Vector Function Clocks Description
vexp 11.74 exponential
vdiv 7.88 divide
vlog 12.34 log
vsqrt 11.14 square root

The takeaway here is that for input vectors of length 1000 these functions require 2 to 3 nanoseconds per valuation. So now you can probably guess where we are going with this analysis. We are going to look at the specific form of the Black Scholes equations and estimate:

1. The length of time to get the inputs on average

2. The length of time to perform the evaluation of a vectorized Black Scholes code and compute each of the outputs

3. The length of time needed to write the outputs on average

We have 4MBs of inputs and 4.8 MBs of outputs so we are going to make the handwaving assumption that all the inputs and outputs fit in the 8MB L2 cache. Recognize we could simply adjust the number of Calls so all the inputs and output strictly fit in the L2 Cache and run multiple batches without substantially changing the average performance given the rather crude assumptions we are employing.

Patterson gives us an estimate of 200 clocks to get to DRAM from a 2006 vintage microprocessor. Notice in Patterson’s presentation he observes it is frequently better to recompute values than read them from memory (or a file); sort of an important point if you are coding floating point these days. Intel lists the following for Pentium M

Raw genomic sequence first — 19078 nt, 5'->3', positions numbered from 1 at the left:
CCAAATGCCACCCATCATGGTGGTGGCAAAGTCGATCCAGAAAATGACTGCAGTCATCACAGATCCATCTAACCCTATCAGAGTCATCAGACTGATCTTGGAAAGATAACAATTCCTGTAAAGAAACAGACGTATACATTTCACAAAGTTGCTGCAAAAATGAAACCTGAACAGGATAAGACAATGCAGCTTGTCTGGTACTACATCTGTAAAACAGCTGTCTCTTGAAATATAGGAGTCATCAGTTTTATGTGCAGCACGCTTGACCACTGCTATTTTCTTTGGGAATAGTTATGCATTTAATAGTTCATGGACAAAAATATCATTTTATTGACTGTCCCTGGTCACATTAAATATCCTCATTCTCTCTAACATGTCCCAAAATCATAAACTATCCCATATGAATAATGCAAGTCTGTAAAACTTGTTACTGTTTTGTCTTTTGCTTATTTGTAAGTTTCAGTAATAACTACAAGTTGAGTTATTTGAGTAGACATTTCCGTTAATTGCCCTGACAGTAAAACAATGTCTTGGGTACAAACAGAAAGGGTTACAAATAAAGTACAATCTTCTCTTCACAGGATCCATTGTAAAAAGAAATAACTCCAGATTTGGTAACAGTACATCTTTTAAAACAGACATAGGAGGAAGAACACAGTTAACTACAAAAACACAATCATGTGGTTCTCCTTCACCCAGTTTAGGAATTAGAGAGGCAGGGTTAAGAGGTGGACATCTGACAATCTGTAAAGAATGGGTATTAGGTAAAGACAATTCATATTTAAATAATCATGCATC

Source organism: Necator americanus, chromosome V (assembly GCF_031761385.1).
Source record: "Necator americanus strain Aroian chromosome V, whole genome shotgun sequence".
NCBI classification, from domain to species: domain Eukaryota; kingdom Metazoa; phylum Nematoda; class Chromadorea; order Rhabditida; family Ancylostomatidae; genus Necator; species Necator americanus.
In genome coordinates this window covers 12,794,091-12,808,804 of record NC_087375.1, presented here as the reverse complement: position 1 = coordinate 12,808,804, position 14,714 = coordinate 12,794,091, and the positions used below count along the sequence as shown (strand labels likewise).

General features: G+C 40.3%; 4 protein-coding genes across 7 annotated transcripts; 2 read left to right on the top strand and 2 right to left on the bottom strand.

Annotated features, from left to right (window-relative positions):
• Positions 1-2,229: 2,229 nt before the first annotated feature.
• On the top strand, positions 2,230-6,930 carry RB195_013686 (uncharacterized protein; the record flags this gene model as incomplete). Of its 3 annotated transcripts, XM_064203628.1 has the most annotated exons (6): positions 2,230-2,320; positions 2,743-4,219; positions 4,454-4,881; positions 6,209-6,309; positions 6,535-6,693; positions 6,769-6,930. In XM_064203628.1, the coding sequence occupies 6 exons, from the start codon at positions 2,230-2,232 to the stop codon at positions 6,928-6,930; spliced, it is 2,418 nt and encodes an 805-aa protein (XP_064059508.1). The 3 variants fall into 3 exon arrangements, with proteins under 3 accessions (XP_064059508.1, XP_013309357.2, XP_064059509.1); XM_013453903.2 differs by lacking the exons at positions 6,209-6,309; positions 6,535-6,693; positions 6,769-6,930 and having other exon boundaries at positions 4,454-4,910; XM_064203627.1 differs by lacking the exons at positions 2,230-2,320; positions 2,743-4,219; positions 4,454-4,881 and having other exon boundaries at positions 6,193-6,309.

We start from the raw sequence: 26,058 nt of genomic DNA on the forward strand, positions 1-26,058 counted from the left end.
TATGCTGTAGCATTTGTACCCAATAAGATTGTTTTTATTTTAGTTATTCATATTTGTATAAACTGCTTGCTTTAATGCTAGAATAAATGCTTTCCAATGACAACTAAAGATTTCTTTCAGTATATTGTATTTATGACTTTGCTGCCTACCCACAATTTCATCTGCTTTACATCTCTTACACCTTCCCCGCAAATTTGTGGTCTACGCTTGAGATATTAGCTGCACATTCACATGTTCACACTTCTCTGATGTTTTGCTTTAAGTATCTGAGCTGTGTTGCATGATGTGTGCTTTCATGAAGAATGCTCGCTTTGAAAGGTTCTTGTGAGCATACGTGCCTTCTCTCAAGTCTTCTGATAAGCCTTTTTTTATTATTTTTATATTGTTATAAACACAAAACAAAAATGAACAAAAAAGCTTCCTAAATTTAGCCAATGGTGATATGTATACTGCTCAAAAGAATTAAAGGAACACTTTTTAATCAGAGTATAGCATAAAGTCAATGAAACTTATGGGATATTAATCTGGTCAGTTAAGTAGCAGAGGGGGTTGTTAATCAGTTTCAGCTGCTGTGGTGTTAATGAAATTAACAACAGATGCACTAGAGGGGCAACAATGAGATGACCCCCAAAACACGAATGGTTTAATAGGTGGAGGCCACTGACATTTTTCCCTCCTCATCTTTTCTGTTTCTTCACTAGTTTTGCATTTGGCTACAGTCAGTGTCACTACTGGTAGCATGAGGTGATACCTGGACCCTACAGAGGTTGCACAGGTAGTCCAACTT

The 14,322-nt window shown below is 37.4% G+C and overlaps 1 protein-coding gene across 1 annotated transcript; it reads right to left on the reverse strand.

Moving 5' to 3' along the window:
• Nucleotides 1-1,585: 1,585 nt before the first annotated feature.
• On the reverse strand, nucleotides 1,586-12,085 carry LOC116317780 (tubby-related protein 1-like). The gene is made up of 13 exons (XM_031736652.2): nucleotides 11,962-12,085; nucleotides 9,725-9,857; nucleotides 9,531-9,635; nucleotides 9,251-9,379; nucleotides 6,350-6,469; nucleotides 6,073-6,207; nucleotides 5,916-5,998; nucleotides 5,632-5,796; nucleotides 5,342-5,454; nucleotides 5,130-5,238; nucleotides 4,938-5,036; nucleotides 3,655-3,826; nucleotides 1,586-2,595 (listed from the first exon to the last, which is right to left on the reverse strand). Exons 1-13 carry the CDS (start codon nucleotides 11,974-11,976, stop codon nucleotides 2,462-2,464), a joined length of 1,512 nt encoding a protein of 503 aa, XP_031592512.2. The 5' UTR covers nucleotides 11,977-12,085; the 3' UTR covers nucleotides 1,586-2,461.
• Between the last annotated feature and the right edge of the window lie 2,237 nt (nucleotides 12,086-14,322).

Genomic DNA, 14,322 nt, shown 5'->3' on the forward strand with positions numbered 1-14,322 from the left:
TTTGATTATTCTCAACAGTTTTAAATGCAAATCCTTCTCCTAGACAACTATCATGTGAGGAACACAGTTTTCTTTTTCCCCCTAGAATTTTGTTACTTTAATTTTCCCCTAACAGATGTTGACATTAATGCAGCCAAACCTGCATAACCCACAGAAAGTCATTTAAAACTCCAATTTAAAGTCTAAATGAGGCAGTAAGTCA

To Where Clocks
Register 1
L1 3
L2 14
Main Memory 240

So, once we know the details of the computational form for Black Scholes we will have most of the data we need to make an estimate of the BS runtime on a portfolio of 100K Calls.


Black Scholes Formula Background

Black Scholes in computational form looks like this:

MTM(t, S, K, r, sigma) =  S * N(d1) – K*exp(-r*t)* N(d2)



d1 = (ln(S/K) + (r + sigma*sigma/2)*t)/ sigma*sqrt(t) and


d2 = d1 – sigma*t.


Then see [6] from Abromowitz and Stegun to get the computational form of the cumulative normal distribution function

N(x) = 1 – n(x)*(b1*y + b2*y*y+ b3*y*y*y + b4*y*y*y*y + b5*y*y*y*y*y)




n(x) = (exp(x*x/2))/sqrt(2*pi)



and y is actually a function of x so

y(x) = 1/(1.2316419*x)